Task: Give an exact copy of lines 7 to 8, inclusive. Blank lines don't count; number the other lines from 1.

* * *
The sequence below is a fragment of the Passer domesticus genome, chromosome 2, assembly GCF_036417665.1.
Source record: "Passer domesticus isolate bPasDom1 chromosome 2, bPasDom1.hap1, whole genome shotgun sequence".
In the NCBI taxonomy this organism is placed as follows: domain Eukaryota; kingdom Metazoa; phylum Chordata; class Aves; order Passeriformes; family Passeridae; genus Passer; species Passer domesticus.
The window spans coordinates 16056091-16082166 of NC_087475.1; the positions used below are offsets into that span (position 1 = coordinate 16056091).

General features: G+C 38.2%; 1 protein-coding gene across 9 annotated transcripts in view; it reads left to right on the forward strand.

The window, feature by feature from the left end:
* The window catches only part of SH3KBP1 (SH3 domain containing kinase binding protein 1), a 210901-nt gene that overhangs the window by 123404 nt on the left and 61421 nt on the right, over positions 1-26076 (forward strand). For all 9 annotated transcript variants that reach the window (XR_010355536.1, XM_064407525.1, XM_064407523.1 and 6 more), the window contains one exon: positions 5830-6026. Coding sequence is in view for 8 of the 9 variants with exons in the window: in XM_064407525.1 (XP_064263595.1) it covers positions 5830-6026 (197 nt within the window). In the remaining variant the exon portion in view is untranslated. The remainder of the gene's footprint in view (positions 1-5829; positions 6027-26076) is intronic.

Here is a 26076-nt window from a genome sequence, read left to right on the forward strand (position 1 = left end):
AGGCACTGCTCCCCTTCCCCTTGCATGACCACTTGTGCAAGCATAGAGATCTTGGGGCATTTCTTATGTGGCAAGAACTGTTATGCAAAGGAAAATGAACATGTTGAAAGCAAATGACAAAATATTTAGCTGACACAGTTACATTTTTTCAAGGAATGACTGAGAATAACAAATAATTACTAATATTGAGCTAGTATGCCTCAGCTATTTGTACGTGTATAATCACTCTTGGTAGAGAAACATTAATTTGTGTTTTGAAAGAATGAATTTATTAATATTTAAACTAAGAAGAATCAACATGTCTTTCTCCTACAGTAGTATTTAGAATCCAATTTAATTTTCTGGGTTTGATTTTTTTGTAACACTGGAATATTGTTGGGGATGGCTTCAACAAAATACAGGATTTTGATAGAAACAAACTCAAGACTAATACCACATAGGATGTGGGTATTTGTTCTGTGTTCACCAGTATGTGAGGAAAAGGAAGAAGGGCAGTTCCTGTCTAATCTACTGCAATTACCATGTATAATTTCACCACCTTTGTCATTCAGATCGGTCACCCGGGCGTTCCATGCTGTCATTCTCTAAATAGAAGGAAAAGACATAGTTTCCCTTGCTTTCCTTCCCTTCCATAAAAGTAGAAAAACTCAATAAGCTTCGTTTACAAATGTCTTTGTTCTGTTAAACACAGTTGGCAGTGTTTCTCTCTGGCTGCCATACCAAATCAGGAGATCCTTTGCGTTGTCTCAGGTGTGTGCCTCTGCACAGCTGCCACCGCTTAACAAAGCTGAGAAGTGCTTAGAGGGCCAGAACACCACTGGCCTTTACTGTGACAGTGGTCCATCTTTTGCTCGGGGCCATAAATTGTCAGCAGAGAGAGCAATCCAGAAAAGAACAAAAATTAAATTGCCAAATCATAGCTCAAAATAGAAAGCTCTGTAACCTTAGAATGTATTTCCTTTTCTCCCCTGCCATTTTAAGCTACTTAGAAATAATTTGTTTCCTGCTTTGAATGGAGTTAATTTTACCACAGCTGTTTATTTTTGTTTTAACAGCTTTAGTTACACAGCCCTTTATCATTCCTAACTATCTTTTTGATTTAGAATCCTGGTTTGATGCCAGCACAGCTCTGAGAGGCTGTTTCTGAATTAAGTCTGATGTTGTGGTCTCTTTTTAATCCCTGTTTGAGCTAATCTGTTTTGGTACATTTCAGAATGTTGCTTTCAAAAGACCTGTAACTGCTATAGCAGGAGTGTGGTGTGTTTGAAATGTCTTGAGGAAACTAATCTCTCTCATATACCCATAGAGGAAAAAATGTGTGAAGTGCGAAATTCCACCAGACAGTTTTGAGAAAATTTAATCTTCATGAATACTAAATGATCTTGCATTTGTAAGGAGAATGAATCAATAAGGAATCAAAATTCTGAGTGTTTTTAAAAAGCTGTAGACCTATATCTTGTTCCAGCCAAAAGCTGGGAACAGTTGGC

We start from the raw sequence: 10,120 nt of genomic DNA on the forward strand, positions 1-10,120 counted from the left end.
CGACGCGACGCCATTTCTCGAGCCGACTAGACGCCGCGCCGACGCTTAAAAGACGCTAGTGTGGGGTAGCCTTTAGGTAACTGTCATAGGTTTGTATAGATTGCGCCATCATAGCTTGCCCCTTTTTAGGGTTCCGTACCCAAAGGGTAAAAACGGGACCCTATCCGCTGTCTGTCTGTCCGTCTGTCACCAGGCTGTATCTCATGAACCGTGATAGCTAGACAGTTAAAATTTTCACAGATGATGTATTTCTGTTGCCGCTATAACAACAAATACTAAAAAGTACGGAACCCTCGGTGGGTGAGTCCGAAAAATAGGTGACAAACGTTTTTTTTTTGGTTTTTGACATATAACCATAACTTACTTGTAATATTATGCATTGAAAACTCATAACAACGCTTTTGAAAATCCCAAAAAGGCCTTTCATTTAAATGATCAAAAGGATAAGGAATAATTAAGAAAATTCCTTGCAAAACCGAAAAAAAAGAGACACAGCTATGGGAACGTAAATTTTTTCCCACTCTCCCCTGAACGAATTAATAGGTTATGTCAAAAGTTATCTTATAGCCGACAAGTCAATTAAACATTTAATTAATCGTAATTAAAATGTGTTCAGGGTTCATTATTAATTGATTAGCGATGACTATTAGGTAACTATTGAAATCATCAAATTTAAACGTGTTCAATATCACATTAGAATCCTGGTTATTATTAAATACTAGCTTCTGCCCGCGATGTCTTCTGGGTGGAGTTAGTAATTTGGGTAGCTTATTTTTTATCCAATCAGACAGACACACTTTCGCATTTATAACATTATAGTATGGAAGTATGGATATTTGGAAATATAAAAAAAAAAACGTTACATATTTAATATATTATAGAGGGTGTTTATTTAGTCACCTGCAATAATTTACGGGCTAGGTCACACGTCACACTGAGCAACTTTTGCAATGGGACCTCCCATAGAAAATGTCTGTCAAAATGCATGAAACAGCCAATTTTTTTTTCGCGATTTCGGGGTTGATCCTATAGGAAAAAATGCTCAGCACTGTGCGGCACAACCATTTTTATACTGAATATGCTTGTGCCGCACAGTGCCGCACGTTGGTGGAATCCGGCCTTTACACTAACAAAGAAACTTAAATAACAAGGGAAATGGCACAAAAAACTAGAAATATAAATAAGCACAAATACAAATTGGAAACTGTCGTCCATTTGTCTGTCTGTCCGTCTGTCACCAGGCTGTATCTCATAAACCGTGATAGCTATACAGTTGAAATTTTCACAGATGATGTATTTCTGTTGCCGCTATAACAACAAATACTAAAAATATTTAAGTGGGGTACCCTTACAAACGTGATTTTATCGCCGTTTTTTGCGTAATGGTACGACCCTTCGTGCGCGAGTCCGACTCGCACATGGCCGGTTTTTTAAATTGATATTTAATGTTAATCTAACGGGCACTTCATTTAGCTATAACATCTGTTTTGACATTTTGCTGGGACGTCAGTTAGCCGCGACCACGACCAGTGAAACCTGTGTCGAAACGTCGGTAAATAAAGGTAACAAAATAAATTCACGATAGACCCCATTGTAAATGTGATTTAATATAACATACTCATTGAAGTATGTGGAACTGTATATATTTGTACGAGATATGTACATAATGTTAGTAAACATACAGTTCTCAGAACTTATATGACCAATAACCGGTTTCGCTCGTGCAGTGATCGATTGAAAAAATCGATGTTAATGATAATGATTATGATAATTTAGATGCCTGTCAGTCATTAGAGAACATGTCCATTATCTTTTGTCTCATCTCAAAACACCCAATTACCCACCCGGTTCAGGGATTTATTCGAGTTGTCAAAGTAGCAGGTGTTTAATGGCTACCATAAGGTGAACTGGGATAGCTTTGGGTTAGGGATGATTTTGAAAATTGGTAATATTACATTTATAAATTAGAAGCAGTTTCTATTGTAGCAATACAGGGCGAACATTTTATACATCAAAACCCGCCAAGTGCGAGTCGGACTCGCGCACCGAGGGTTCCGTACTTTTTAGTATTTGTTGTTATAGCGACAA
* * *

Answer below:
* The window catches only part of SH3KBP1 (SH3 domain containing kinase binding protein 1), a 210901-nt gene that overhangs the window by 123404 nt on the left and 61421 nt on the right, over positions 1-26076 (forward strand). For all 9 annotated transcript variants that reach the window (XR_010355536.1, XM_064407525.1, XM_064407523.1 and 6 more), the window contains one exon: positions 5830-6026. Coding sequence is in view for 8 of the 9 variants with exons in the window: in XM_064407525.1 (XP_064263595.1) it covers positions 5830-6026 (197 nt within the window). In the remaining variant the exon portion in view is untranslated. The remainder of the gene's footprint in view (positions 1-5829; positions 6027-26076) is intronic.

Here is a 26076-nt window from a genome sequence, read left to right on the forward strand (position 1 = left end):